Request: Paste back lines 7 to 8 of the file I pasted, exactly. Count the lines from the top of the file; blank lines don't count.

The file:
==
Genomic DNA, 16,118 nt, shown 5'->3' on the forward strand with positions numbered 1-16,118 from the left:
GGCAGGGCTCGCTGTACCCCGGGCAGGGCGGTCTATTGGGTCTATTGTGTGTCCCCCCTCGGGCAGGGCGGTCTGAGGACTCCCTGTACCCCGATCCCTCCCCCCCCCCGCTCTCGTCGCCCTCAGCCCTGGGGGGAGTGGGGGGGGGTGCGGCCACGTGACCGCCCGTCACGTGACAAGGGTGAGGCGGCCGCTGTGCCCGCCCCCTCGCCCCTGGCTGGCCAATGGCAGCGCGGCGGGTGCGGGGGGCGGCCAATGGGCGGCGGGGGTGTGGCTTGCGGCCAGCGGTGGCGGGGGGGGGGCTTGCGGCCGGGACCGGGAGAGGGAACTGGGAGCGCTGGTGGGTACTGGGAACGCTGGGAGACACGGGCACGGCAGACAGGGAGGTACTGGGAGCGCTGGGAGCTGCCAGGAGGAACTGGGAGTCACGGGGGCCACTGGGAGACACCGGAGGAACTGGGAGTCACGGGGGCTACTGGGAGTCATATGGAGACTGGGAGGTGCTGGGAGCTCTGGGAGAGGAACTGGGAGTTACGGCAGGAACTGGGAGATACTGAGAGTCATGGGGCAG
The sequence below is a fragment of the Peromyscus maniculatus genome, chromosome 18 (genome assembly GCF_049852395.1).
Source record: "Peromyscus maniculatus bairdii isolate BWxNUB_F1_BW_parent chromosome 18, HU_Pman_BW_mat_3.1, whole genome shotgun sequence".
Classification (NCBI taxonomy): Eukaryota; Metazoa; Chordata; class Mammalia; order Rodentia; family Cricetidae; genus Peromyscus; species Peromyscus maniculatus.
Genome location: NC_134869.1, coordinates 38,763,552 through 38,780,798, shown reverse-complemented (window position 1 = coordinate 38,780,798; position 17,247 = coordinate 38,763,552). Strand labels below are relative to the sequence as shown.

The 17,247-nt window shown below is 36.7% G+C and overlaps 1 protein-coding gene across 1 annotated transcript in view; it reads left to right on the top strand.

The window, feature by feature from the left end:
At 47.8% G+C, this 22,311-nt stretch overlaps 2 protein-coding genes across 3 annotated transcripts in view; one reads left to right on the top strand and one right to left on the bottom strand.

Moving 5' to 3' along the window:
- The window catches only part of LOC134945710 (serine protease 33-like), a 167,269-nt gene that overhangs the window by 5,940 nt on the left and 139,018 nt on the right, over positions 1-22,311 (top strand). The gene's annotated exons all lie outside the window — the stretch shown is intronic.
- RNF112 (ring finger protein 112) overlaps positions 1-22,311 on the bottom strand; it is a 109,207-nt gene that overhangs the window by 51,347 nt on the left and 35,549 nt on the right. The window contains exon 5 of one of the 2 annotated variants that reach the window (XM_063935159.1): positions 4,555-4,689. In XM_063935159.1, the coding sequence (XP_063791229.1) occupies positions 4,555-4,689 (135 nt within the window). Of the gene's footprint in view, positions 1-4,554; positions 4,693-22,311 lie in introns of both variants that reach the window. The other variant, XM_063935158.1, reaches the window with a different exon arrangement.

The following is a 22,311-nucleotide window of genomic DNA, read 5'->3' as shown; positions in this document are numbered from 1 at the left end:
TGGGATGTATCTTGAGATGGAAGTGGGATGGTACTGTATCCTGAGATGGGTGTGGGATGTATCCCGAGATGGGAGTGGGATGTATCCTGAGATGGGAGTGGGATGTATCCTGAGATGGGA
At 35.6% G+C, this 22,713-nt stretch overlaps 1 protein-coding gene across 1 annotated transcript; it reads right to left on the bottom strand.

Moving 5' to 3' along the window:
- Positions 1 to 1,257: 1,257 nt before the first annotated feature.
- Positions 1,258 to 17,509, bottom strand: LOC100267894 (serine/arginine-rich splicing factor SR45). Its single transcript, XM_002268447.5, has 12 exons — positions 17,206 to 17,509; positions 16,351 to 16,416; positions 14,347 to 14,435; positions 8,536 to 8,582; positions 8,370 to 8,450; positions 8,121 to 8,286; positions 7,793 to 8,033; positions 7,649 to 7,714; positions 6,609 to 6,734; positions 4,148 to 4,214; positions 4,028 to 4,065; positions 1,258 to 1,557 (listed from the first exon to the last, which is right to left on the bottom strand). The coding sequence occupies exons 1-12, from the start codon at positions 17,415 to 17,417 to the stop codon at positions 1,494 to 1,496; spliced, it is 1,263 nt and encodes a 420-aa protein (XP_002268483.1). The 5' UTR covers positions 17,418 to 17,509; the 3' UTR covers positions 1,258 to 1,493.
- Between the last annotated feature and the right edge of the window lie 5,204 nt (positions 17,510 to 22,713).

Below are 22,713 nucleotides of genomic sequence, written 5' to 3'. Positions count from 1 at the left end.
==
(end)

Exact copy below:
The 17,247-nt window shown below is 36.7% G+C and overlaps 1 protein-coding gene across 1 annotated transcript in view; it reads left to right on the top strand.

The window, feature by feature from the left end: